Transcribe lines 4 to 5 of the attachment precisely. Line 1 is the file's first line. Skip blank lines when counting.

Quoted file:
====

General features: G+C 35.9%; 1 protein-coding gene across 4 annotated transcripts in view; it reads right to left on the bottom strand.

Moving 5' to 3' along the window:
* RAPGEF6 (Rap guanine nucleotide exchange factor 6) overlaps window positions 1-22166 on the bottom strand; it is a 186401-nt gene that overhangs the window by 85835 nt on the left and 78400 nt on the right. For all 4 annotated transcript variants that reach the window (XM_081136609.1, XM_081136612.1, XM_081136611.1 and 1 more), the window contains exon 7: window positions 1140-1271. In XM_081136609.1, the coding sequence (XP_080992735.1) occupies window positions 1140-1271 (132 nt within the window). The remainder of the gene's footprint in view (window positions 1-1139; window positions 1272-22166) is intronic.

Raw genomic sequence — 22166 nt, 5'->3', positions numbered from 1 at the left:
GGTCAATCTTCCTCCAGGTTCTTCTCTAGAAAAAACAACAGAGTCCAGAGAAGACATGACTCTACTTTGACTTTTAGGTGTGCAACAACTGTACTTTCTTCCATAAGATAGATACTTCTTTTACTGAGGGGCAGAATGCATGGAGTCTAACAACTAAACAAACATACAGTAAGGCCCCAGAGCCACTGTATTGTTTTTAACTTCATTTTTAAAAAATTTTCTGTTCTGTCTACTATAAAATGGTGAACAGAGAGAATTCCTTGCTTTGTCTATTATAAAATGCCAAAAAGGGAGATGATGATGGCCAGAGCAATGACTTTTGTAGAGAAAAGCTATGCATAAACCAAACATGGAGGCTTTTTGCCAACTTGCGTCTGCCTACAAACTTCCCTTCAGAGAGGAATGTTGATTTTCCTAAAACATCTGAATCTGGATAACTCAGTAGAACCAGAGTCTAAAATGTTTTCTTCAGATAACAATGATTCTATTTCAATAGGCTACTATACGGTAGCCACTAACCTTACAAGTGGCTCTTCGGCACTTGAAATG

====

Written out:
Raw genomic sequence — 22166 nt, 5'->3', positions numbered from 1 at the left:
GGTCAATCTTCCTCCAGGTTCTTCTCTAGAAAAAACAACAGAGTCCAGAGAAGACATGACTCTACTTTGACTTTTAGGTGTGCAACAACTGTACTTTCTTCCATAAGATAGATACTTCTTTTACTGAGGGGCAGAATGCATGGAGTCTAACAACTAAACAAACATACAGTAAGGCCCCAGAGCCACTGTATTGTTTTTAACTTCATTTTTAAAAAATTTTCTGTTCTGTCTACTATAAAATGGTGAACAGAGAGAATTCCTTGCTTTGTCTATTATAAAATGCCAAAAAGGGAGATGATGATGGCCAGAGCAATGACTTTTGTAGAGAAAAGCTATGCATAAACCAAACATGGAGGCTTTTTGCCAACTTGCGTCTGCCTACAAACTTCCCTTCAGAGAGGAATGTTGATTTTCCTAAAACATCTGAATCTGGATAACTCAGTAGAACCAGAGTCTAAAATGTTTTCTTCAGATAACAATGATTCTATTTCAATAGGCTACTATACGGTAGCCACTAACCTTACAAGTGGCTCTTCGGCACTTGAAATG